How Are Seasons Formed?

According to the National Weather Service, seasons are cause by the Earth's axial tilt, which is 23.5 degrees off the vertical. During various points in its orbit, the planet's north pole points toward or away from the sun to an extent. When it points toward the sun, the northern hemisphere receives more direct sunlight, and when it points away, the hemisphere receives less energy from the sun, causing the seasons.

The NASA Space Place explains that, in the northern hemisphere, summer occurs during the portion of the Earth's orbit when the northern hemisphere is pointed toward the sun. This not only increases the amount of warmth that the hemisphere receives, but lengthens the amount of time the sun is in the sky. On the other side of the orbit, the opposite effect occurs, cooling the hemisphere and shortening the days. The other six months of the year, the hemisphere is neither pointed toward or away from the sun.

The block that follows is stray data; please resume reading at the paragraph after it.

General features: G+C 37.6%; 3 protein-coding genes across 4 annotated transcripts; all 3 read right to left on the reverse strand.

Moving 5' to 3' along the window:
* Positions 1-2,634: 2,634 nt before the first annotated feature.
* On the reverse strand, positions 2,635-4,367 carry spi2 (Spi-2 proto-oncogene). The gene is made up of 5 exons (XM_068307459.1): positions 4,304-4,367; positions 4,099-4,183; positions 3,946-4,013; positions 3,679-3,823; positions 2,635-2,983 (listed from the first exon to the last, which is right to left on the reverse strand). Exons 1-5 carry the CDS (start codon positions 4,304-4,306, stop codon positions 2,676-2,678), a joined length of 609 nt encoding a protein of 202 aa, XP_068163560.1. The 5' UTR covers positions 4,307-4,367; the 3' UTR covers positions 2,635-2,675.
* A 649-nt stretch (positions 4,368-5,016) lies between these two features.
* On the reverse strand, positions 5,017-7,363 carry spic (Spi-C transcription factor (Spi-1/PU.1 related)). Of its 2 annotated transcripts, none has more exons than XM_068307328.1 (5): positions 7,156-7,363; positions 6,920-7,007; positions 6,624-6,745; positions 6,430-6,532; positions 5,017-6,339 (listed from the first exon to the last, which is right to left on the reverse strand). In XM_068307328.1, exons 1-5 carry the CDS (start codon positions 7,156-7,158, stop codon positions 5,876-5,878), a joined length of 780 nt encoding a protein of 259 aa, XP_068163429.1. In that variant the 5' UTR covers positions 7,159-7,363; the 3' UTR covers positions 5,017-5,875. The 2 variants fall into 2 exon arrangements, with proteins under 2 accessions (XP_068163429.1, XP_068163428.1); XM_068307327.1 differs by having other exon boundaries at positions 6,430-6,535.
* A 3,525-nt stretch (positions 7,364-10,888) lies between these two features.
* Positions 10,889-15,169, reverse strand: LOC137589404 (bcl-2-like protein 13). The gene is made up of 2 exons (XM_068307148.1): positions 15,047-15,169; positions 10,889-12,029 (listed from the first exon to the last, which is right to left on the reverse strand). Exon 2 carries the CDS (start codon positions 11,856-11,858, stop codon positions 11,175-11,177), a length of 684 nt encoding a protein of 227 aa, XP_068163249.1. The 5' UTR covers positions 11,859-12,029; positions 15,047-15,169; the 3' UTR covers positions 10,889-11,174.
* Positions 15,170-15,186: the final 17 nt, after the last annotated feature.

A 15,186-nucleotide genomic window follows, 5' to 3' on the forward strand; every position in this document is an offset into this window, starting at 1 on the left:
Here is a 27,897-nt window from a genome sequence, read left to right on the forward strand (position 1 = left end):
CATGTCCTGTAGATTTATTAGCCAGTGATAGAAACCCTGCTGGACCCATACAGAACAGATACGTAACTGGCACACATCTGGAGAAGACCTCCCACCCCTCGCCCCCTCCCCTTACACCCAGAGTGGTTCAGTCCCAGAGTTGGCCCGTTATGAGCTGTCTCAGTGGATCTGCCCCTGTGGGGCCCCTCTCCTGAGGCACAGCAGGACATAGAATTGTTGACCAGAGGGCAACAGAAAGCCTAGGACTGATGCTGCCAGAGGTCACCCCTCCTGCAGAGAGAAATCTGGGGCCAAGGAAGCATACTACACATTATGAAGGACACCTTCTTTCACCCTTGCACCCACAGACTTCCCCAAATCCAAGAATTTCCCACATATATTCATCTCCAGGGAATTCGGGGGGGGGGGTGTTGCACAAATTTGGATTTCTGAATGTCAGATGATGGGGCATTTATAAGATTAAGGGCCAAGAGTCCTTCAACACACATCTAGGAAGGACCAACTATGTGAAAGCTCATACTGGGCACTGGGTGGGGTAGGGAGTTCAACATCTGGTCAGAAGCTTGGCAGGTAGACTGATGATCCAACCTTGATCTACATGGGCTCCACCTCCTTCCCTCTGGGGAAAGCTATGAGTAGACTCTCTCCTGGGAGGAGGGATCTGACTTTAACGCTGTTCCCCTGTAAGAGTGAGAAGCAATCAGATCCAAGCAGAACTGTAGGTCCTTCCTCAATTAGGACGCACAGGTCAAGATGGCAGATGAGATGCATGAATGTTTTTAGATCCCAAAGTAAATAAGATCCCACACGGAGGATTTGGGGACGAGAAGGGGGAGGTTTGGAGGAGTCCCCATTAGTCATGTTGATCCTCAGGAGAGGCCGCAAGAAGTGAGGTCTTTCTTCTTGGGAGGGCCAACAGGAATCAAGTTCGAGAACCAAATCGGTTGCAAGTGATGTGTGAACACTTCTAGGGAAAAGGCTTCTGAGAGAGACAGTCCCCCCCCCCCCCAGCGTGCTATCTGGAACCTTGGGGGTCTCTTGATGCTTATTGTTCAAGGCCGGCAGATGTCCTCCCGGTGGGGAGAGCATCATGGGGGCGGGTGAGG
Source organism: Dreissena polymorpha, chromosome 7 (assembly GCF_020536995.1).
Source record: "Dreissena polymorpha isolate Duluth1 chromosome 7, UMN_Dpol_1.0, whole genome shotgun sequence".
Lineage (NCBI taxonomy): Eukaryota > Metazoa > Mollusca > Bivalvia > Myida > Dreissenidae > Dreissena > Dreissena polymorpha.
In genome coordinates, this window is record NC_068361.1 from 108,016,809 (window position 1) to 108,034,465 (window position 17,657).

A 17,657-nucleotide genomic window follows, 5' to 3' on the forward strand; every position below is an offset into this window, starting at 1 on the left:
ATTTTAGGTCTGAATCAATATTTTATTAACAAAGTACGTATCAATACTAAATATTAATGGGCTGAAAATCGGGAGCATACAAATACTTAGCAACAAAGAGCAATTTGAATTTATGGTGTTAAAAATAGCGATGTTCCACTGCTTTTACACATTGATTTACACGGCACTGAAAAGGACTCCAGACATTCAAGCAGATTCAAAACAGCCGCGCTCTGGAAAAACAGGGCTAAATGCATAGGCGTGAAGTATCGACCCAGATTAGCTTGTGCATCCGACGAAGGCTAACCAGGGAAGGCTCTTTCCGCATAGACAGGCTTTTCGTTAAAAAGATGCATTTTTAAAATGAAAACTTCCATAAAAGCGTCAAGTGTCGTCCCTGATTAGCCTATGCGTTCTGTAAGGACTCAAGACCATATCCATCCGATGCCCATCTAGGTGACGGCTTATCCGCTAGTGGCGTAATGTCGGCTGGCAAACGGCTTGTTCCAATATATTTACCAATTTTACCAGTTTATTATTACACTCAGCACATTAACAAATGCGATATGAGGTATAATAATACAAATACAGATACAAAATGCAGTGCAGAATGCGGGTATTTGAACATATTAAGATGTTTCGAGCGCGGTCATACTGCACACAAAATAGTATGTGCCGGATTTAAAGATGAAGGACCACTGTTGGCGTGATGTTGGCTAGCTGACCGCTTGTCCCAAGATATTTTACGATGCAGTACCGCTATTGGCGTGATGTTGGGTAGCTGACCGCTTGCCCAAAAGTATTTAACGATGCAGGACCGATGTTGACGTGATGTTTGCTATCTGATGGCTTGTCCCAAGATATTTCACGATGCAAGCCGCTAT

Since one hemisphere is pointed away from the sun while the other is pointed towards it, that means that when it is summer in the north, it is winter in the south. For this reason, while America swelters through a steaming summer, countries like South Africa experience the depths of winter in July.